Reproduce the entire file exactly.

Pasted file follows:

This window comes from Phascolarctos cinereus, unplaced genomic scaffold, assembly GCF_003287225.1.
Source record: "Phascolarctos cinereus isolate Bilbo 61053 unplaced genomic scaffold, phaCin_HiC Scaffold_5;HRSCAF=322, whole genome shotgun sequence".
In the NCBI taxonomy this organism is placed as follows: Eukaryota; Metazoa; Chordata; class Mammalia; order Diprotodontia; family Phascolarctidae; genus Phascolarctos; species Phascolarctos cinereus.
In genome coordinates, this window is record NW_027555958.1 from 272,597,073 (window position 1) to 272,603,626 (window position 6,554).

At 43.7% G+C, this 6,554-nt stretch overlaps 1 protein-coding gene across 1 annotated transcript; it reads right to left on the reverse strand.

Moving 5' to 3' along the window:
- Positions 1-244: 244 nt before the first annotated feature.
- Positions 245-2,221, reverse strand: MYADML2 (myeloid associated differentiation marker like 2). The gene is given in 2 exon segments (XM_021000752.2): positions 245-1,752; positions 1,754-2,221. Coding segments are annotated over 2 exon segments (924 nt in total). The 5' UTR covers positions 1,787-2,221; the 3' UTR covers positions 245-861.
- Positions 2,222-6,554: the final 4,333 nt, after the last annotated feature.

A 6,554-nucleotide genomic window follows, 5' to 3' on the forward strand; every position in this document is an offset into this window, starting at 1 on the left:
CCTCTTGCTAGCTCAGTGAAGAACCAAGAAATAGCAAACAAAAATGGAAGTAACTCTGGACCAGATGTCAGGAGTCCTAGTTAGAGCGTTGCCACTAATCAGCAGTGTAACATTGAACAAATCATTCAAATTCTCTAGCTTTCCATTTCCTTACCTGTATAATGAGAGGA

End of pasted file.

This window comes from Phascolarctos cinereus, unplaced genomic scaffold, assembly GCF_003287225.1.
Source record: "Phascolarctos cinereus isolate Bilbo 61053 unplaced genomic scaffold, phaCin_HiC Scaffold_5;HRSCAF=322, whole genome shotgun sequence".
In the NCBI taxonomy this organism is placed as follows: Eukaryota; Metazoa; Chordata; class Mammalia; order Diprotodontia; family Phascolarctidae; genus Phascolarctos; species Phascolarctos cinereus.
In genome coordinates, this window is record NW_027555958.1 from 272,597,073 (window position 1) to 272,603,626 (window position 6,554).

At 43.7% G+C, this 6,554-nt stretch overlaps 1 protein-coding gene across 1 annotated transcript; it reads right to left on the reverse strand.

Moving 5' to 3' along the window:
- Positions 1-244: 244 nt before the first annotated feature.
- Positions 245-2,221, reverse strand: MYADML2 (myeloid associated differentiation marker like 2). The gene is given in 2 exon segments (XM_021000752.2): positions 245-1,752; positions 1,754-2,221. Coding segments are annotated over 2 exon segments (924 nt in total). The 5' UTR covers positions 1,787-2,221; the 3' UTR covers positions 245-861.
- Positions 2,222-6,554: the final 4,333 nt, after the last annotated feature.

A 6,554-nucleotide genomic window follows, 5' to 3' on the forward strand; every position in this document is an offset into this window, starting at 1 on the left:
CCTCTTGCTAGCTCAGTGAAGAACCAAGAAATAGCAAACAAAAATGGAAGTAACTCTGGACCAGATGTCAGGAGTCCTAGTTAGAGCGTTGCCACTAATCAGCAGTGTAACATTGAACAAATCATTCAAATTCTCTAGCTTTCCATTTCCTTACCTGTATAATGAGAGGA